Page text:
Walk on the Wilde Side
In the months before August 1967, when his lover bludgeoned him to death with a hammer, Joe Orton had finally begun to make some theatrical waves. A failure at high school and then as an actor at the Royal Academy of Dramatic Art, he wrote with little success for a decade. Then, in 1966, came Loot, a play in which he combined amusement and monstrousness in previously unheard-of ways to confront more than tease English audiences about conventionalities. An outrageous hit -- its original title, Funeral Games, suggests some of the cultural observances at which he wickedly takes aim -- it won the Evening Standard Award and Play and Players Award for Best Play and anticipated his offending triumphant farce, What the Butler Saw (1967), first produced posthumously in 1969. It also got him a screenplay commission from, of all people, the Beatles, who surely must have known that the script would be explicit, racy, aggressive.
Nevertheless, the Fab Four rejected Up Against It in April 1967. That month, Orton began revising two earlier short plays, The Ruffian on the Stair (1963) and The Erpingham Camp (1965), to appear as the double bill Crimes of Passion, which opened in June at the Royal Court Theatre. Ruffian climaxes with a jealous murder; Erpingham ends with the fatal beating of the title character. In August, two months later, Orton, a lover of irony, suffered the same fate at the hands of a man and mentor with whom he had lived for 16 years in a 12-by-16 flat. Kenneth Halliwell, 25 to Orton's 17 when they met, couldn't tolerate his protege's ascent while his own literary attempts floundered. He overdosed on sleeping pills after battering Orton's brains out. The subject of a terrific biography by John Lahr, Prick Up Your Ears, and a terrific 1987 movie of the same name, directed by Stephen Frears and starring Gary Oldman, Orton was 34 when he died.
"I'm from the gutter," Orton wrote in his diaries. "And don't you ever forget it because I won't." An anti-social rebel who (along with Halliwell) went to jail for defacing scads of library books and who voraciously haunted seedy public men's rooms for sex, Orton had contempt for society. He filled his plays with sexual innuendo to infuriate the respectable English middle class; he believed that the bourgeoisie had the capacity to -- and did -- commit every imaginable offense. Cruel, heartless and chaotic, he offered his audiences grotesques. Living his personal and creative lives outside a controlling society, he became a vindictive comedian, both marginal and dangerous. (Fond of pranks, he invented a prudish, straight-laced alter ego, "Edna Welthrope (Mrs.)," in whose name he wrote angry letters to the editor denouncing the "endless parade of mental and physical perversion" from that supposed playwright Joe Orton.) A London Observer critic acutely dubbed him "the Oscar Wilde of Welfare State gentility."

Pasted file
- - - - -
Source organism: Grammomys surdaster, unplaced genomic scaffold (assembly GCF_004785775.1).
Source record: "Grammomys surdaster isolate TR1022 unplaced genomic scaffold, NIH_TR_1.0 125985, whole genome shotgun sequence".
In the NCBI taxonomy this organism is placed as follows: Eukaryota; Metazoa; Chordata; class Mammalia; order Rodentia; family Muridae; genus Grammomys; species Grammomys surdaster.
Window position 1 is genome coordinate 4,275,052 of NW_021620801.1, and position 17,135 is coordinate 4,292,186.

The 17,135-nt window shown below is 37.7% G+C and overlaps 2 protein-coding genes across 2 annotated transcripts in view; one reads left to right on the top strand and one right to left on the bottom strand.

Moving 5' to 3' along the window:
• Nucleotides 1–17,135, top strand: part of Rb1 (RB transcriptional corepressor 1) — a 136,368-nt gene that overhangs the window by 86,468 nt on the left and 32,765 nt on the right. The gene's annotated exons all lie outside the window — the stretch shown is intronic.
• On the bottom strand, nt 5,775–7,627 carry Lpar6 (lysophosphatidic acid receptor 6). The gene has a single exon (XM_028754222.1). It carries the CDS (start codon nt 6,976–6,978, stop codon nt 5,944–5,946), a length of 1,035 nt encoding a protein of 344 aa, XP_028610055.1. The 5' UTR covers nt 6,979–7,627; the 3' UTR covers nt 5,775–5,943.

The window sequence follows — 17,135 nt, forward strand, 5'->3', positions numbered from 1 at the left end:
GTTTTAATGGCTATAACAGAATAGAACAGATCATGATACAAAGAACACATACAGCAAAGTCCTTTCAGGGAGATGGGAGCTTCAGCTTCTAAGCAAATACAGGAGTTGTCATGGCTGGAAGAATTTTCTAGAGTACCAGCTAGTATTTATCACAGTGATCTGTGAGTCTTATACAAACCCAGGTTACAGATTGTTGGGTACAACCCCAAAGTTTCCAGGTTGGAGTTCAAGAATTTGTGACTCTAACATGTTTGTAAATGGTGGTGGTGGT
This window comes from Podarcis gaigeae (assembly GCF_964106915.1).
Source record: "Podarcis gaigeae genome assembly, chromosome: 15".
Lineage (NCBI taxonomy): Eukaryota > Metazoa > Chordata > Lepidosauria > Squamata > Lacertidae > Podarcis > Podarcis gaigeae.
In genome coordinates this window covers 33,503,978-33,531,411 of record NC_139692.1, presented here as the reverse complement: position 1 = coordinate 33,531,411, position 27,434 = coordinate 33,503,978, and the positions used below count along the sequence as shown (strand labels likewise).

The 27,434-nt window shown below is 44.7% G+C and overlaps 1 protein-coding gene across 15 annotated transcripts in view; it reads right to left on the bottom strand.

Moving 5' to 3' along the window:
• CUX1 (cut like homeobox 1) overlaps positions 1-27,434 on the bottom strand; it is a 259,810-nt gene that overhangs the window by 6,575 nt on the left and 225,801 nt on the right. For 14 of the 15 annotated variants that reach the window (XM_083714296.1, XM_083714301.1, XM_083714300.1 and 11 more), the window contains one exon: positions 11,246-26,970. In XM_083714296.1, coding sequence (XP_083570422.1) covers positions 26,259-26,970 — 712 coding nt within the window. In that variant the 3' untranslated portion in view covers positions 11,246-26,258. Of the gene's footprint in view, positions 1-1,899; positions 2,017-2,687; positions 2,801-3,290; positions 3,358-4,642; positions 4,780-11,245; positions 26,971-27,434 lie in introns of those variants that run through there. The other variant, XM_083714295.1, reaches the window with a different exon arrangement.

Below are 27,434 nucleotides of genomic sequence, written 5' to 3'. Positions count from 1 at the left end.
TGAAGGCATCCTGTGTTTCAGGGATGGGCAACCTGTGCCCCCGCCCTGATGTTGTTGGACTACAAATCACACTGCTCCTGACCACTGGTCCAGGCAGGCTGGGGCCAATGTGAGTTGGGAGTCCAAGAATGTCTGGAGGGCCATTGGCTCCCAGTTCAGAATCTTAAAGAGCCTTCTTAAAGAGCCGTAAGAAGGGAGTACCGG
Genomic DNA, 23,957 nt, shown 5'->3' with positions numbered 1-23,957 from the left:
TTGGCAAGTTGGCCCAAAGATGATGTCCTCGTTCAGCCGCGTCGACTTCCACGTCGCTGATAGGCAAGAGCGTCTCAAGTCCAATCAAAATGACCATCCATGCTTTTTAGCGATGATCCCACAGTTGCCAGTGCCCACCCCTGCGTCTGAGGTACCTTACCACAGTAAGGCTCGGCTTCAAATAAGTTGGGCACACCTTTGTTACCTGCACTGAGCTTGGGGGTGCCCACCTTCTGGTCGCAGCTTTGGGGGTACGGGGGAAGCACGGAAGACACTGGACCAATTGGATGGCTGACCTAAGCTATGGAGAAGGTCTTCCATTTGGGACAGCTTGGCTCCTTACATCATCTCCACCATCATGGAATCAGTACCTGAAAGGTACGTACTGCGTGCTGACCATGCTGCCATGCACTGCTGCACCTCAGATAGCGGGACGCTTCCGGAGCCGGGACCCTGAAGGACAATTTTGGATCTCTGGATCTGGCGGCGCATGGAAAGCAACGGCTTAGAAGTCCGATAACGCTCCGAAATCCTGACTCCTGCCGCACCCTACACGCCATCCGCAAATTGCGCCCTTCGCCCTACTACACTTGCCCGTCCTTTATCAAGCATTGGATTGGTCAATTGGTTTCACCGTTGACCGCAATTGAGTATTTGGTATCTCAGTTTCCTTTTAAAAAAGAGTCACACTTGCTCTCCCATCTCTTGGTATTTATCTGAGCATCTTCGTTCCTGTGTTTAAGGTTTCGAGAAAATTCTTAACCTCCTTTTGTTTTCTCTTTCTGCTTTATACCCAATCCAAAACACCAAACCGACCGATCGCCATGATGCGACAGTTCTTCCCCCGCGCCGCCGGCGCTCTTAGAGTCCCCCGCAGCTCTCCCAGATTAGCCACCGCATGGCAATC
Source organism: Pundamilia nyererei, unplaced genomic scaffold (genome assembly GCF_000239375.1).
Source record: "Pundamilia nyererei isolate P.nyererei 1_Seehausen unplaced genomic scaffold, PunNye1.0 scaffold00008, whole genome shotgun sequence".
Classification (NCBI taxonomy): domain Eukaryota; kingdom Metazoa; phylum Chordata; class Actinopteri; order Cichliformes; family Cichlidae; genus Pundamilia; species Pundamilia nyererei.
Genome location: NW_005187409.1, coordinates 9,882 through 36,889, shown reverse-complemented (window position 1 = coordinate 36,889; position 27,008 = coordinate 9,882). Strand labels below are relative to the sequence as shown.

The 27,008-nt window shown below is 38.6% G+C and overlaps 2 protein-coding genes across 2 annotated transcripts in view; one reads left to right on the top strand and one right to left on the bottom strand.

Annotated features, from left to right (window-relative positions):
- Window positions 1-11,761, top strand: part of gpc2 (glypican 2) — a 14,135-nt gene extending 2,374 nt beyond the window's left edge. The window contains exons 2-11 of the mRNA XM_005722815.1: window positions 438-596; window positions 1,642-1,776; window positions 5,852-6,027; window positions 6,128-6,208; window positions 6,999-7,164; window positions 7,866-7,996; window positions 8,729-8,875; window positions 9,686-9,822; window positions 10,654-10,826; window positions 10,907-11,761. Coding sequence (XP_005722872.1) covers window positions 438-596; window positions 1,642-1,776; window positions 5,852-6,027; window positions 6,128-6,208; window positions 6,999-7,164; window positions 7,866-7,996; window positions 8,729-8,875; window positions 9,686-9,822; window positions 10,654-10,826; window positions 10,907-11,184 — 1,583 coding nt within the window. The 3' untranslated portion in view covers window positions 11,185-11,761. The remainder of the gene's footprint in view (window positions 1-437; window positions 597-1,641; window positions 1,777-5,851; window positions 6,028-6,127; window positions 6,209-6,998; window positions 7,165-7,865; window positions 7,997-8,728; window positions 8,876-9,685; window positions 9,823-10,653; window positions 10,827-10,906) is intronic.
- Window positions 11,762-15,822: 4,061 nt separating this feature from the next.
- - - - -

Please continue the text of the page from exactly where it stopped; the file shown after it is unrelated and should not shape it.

Entertaining Mr. Sloane (1963), presented at Kuumba House by Inside/Out Productions, is an early Orton attempt to amuse and shock and offend with his disrespectful, vicious world-view. In a Pinteresque atmosphere of uncertainty and vague terror, Mr. Sloane, a mysterious pretty boy who's amoral, bisexual and criminal, intrudes upon a suspect household. Kath, a daft, lickerish, fortysomething bird of a landlady, takes a liking to the new boarder; "I shall be your momma," she says, straddling him. Her wealthy, prim and priggish brother Ed also likes him; constantly speaking of the principles he can instill in Sloane, he employs him as a chauffeur in hopes of seducing him. Sloane, out to get what he can, has no qualms about surrendering his body to the dueling, self-deluding siblings. His problem is with Kemp, their father, who recognizes Sloane as the perpetrator of a recent murder he has witnessed. When Kemp talks, Sloane kicks him to death. Instead of turning him in, Ed tries to blackmail him into sexual servitude. Kath does too. They succeed through complicity.
Director Bob Maddox doesn't punch up his production of this play, whose shock value is no longer as provocative or alarming as it must have been 30 years ago; neither the sets, lighting or blocking adds spice to the simplistic condemnation that people -- always entertaining, always entertaining something -- are valueless. Maddox's lost opportunities are particularly deleterious because, for instance, the characters' outlandish (and drawn-out) Act Three compromise can be seen coming at least an act away. The reductive and obvious text isn't helped by Maddox's penchant for instructing the actors to stare out windows or gaze away from each other when speaking: they don't interact, they don't pull off voice inflection or facial revelation.
The principal offender is Travis Ammons, as Sloane. The overconfident Ammons makes Sloane gratingly cocky instead of charmingly disarming. Dubiously exhibiting menace and insinuation from the get-go, he acts through tsk-tsk gestures, so-there smugness, scrunched-eyebrow anger. David Rigg convincingly turns Ed into a befuddled, frustrated stiff confused by women "frightening everyone with their clothes," but this portrayal doesn't reflect the closeted double-entendres Ed slips in virtually every time he speaks. Jacqueline Jasper's Kath, a tease who flirts with dangers sexual and otherwise, occasionally sparkles desperately when offering tidbits like, "You can't see through this dress, can you?" while sidling up to Sloane. Kemp doesn't have much to do, and Grant Kilpatrick conveys this.
"I find people profoundly bad and irresistibly funny," Orton wrote. He admitted that he didn't quite nail it in this play. The short-lived envelope-pusher surely would have thought it a gas that Inside/Out Productions unintentionally did him a service by exposing more of its shortcomings than his own.
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